Science

Sorry, no facial recognition in Google Glass

By Michael Mayday , Jun 01, 2013 08:17 PM EDT
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Google announced in a blog post, Friday, it won't allow any applications with facial recognition capabilities to be incorporated into their Google Glass product until there are appropriate privacy protections in place.

Google's post is suggestive of the Internet search giant's privacy policies for the Google Glass, set to be released to the general public sometime next year. Those policies include a specific ban on facial recognition software, until they're able to comfortably guarantee the public that their privacy is protected.

The announcement comes on the heels of a Congressional letter inquiring about the privacy protections Google has put in place for Google Glass.

The concern is that while wearing Google Glass, users will be able to use facial recognition to pull up information about the people around them - information that, in all likelihood, some people don't want others to have immediate and secretive access to.

But such technology may have its uses in the business world.

"You've got a lot of business contacts. You've met, say, a thousand people this year. You could imagine [an app] having reference to your current contact book,"Stephen Balaban, founder of Lambda Labs, a company that specializes in facial recognition services, said to the CBC. "And when you see someone again, it'll whisper in your ear their name, their company.... It kind of does it for you automatically."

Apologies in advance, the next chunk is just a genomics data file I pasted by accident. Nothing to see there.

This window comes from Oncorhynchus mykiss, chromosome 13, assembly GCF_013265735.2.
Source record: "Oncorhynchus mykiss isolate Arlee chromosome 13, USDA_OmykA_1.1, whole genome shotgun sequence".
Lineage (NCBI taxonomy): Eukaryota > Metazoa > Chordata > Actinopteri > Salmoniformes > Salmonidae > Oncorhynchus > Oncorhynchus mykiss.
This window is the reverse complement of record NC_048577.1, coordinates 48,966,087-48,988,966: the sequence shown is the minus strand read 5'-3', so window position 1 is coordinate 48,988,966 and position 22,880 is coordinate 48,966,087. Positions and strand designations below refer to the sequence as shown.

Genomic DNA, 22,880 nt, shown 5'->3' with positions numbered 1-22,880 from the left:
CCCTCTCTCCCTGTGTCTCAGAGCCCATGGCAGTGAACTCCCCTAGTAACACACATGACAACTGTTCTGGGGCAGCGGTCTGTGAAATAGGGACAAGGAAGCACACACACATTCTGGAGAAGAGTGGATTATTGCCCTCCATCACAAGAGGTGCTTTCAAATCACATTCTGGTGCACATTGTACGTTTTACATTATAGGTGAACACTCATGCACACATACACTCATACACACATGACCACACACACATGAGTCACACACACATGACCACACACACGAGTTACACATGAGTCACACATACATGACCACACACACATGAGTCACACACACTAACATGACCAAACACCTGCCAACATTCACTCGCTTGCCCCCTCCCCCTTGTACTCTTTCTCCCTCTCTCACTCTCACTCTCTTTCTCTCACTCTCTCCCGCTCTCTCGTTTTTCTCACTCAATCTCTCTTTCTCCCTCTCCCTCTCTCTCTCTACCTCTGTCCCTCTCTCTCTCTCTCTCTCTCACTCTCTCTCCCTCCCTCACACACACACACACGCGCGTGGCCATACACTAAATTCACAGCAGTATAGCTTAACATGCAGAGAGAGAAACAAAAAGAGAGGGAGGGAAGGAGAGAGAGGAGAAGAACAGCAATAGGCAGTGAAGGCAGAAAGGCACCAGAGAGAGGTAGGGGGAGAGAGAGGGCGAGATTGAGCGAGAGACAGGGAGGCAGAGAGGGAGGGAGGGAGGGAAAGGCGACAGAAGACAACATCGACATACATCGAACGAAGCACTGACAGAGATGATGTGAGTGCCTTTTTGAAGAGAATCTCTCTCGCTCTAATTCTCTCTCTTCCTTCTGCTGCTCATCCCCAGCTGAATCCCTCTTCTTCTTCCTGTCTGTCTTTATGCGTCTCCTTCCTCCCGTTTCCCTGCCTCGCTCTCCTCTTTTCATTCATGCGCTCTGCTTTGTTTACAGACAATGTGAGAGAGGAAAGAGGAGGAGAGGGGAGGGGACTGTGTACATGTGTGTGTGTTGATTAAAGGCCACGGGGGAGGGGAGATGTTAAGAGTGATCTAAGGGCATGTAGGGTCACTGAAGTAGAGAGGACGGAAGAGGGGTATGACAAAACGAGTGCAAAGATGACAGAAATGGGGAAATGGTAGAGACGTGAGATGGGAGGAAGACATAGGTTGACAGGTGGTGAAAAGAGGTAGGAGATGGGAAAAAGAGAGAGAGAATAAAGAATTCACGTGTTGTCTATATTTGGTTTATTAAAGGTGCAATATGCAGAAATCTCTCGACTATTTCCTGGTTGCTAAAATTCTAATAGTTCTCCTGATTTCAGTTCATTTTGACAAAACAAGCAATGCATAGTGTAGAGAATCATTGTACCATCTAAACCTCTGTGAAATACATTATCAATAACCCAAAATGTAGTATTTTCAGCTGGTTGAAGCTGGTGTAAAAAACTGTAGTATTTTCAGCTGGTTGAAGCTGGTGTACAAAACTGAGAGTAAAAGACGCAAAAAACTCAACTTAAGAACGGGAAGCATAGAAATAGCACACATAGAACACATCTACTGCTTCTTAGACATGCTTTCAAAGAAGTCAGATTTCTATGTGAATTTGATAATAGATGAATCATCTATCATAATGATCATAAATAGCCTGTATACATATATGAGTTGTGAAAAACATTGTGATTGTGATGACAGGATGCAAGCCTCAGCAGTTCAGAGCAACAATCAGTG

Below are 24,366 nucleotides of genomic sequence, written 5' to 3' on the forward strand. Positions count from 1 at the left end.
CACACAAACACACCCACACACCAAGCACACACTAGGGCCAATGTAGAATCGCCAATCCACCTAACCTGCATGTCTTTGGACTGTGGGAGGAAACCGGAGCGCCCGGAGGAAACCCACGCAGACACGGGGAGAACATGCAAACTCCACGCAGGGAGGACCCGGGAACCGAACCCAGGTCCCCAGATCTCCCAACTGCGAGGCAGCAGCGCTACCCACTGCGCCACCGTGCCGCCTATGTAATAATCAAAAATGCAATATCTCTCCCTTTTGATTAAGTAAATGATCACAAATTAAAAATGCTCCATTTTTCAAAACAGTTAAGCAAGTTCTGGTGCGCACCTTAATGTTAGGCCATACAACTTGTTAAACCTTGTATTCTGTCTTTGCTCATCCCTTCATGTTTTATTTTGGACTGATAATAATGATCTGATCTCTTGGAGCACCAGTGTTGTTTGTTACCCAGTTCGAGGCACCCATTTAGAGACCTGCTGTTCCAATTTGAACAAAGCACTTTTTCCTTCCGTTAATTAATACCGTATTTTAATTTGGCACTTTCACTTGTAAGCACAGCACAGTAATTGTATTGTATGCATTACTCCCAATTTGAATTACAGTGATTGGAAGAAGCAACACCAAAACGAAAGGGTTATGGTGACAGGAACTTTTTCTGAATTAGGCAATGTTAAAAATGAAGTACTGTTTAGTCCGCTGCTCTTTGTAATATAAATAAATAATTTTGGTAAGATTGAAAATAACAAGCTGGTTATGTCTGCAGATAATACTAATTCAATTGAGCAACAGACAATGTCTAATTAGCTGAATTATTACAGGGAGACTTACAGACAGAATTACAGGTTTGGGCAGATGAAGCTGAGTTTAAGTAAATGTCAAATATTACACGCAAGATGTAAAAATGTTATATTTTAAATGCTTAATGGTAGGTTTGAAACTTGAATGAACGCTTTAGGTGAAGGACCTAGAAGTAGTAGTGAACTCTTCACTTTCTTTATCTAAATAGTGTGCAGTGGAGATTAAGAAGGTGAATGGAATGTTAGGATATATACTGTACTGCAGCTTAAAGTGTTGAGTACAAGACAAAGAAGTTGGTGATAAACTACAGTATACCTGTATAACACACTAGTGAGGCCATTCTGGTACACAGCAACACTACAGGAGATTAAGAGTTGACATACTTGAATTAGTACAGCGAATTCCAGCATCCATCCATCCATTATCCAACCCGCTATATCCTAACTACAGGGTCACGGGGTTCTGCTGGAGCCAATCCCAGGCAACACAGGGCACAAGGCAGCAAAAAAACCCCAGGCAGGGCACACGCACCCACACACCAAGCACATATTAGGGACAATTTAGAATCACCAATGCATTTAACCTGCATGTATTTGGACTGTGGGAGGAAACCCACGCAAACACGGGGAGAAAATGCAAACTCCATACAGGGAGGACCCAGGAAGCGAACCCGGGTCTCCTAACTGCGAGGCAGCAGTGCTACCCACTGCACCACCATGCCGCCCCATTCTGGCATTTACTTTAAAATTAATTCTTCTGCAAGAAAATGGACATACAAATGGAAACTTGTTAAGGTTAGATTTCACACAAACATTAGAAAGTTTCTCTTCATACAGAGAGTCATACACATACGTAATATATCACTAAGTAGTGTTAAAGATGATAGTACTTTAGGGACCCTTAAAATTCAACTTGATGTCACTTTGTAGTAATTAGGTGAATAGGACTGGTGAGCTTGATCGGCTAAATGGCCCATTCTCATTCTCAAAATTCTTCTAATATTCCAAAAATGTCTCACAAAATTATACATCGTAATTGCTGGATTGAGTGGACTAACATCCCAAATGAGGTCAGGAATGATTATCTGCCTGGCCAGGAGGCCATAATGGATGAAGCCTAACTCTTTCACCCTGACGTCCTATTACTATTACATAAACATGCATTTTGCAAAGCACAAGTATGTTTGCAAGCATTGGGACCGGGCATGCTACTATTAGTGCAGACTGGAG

To pacify concerned members of the public, Google's notice states that they "won't add facial recognition features to [their] products without having strong privacy protections in place." Placing a flat-out ban on facial recognition technology until they have strong corresponding protections in place.

The question, then, is how will Google prevent third-parties, like Lambda Labs, from, distributing and installing such software on Glass. While blocking applications on the Google Play Store may be an option, dedicated content providers can find other mediums to distribute their wares.

If that's the case, then Google may have a hard time establishing standards for the new technology, possibly letting third parties set the standard when it comes to facial recognition consent. Lambda Labs, for example, is planning to offer an ‘opt-out' feature that would allow people to request that their faces not be linked to any online information.

But such features may not be an option if another company decides to create facial recognition software. Google has erred on the side of caution by their current ban of the technology, and while it may give lawmakers, and Google itself, time to catch up with the rapidly evolving industry, such restraint may be too little too late.

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